BOSTON, MA (November 27, 2018) – U.S. consumers are a study in contrasts when it comes to their food and beverage consumption. As changing preferences are driving demand for fresher and healthier eating options, Americans are consuming significantly more grains, fats and calories than they used to. That’s according to new research from L.E.K. Consulting.
“Soaring rates of chronic diseases have drawn attention to the role of diet in health and well-being. While consumers say this awareness is focusing them more on healthy eating, they clearly still indulge at a fast clip,” says Manny Picciola, Managing Director at L.E.K. Consulting and coauthor of Consumer Health Claims 3.0: Talk Thin, Eat Fat: The Paradox of Indulgent Food Trends, based on a survey of 1,600 consumers in the U.S. “In a high-stress and time-starved environment, people often default to indulgent treats in their efforts to decompress.”
According to the survey, a full 93% of consumers say they feel compelled to eat healthy at least some of the time – and 63% say they try to eat healthy most, if not all, of the time. But, most consumers also admit to indulging at least occasionally; around 85% say they give in to more than half of their cravings.
“Basically, today’s consumers ‘talk thin’ more than ever before, but they also continue to ‘eat fat’ by indulging in the foods they love,” says Maria Steingoltz, Managing Director at L.E.K. and report coauthor.
Among consumers who say they try to eat healthy, the two most common foods for indulgence are fast food and pizza. Nearly half – 46% – of consumers say they indulge in each of these food categories. In fact, U.S. fast food sales in 2017 grew faster than the overall economy and, this year, the worldwide pizza market reached $134 billion, with more than 75,000 pizzerias in the US alone.
“While savory is in, sweets are definitely holding their own,” says Rob Wilson, report coauthor and Managing Director at L.E.K. Wilson points out that while the overall annual growth rate in the U.S. food industry is about 2.9%, sales of premium chocolate saw a 10% uptick in just one year. Meanwhile, cupcake sales rose 13% over a five-year period and sales of mini-pies grew a whopping 22% between 2012 and 2013.
Indulgent foods are up – but not across the board. In fact, L.E.K. found that they’re mostly moving within the context of other trends, such as:
- Retro: Nostalgic foods are making a comeback. Krispy Kreme donuts has weathered a numbered of storms over its 81-year history and now claims a value of $1.3 billion. And Hostess went from liquidation to a $2.3 billion acquisition in just four years. Interestingly, not every trend returns in exactly the same way – a corn dog might have sweet-potato batter or lamb merguez sausage, and restaurants such as Shake Shack emphasize the freshness, sustainability and purity of its classic hamburger fare.
- Fusion: Once the province of high-end restaurants, fusion cuisine has found its way into street food. As the U.S. population becomes more diverse and exposure to other cultures and foods increases, fusion can introduce novelty without straying too far from comfort food familiarity. Fusion can be as simple as substituting sriracha for ketchup or adding curry seasoning to potato salad – or as involved as a sushi burrito or a sandwich between slices of doughnut instead of bread.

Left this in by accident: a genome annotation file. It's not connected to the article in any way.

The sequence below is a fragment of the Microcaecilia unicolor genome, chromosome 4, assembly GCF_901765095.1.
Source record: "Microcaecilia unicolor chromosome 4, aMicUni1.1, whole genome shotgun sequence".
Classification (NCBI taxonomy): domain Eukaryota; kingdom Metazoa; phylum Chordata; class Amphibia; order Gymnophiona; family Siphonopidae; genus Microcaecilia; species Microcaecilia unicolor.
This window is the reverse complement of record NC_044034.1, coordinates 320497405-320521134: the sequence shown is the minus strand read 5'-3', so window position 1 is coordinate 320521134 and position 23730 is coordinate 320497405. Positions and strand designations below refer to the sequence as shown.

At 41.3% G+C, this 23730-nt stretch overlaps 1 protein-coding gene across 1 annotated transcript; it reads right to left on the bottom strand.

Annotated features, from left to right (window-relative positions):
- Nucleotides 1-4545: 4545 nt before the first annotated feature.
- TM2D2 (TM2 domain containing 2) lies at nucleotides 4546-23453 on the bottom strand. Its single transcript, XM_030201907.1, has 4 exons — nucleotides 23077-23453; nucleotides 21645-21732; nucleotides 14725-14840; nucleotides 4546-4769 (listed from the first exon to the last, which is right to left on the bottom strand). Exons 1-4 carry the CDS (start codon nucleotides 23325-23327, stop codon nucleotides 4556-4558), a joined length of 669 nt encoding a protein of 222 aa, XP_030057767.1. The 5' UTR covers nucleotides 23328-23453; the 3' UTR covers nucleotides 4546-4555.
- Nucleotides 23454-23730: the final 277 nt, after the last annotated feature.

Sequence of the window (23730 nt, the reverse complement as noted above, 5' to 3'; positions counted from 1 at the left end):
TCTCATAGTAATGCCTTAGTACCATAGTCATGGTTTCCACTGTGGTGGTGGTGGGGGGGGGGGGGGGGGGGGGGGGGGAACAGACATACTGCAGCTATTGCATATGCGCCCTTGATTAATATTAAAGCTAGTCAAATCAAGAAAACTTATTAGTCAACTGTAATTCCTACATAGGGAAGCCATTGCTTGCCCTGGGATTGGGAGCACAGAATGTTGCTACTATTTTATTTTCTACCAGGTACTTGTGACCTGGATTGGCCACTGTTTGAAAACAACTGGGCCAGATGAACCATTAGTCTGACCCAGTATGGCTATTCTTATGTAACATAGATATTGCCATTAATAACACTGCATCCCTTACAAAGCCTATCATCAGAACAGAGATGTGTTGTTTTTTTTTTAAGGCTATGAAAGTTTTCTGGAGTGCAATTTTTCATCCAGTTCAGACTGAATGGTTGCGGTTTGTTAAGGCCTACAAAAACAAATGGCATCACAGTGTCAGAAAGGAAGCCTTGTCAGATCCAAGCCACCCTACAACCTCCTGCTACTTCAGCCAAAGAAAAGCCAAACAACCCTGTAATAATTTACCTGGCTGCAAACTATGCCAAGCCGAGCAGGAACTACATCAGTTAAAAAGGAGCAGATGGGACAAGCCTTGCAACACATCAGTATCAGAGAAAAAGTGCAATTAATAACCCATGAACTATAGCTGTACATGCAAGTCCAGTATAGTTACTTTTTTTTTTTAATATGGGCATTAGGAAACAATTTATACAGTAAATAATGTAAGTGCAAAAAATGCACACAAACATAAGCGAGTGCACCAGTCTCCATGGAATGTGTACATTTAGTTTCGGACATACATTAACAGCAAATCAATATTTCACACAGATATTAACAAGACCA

- Portion control: In the past, food and beverage purveyors might have reformulated products to contain less sugar or fat. Now, they are much more likely to keep the flavor but offer smaller sizes. For example, Coke, Pepsi and Dr. Pepper Snapple Group offer 7.5-ounce cans, and Applebee’s encourages diners to make a meal of their side dishes.
- Healthy twists: On the flip side of portion control is more healthful food that mimics the flavor and texture of everyday favorites. These options allow people to enjoy food without the concern they might have about products with more sugars, salt and saturated fats. High-protein ice cream, like Halo Top, now accounts for 10% of all new ice cream launches – and the category didn’t even exist 10 years ago.
So, why this paradox between talking thin and eating fat? L.E.K. says to keep in mind that eating isn’t always about hunger – it can be a psychological response as well. According to some studies, the sugars and fats in comfort foods effectively moderate feelings of stress. Further, a Gallup survey found that Americans now work an average of 47 hours each week, and with affordable comfort foods so readily available, it’s no wonder that indulgent treats are on the rise.
About L.E.K. Consulting
L.E.K. Consulting is a global management consulting firm that uses deep industry expertise and rigorous analysis to help business leaders achieve practical results with real impact. We are uncompromising in our approach to helping clients consistently make better decisions, deliver improved business performance, and create greater shareholder returns. The firm advises and supports global companies that are leaders in their industries — including the largest private and public-sector organizations, private equity firms and emerging entrepreneurial businesses. Founded in 1983, L.E.K. employs more than 1,400 professionals across the Americas, Asia-Pacific and Europe. For more information, go to www.lek.com.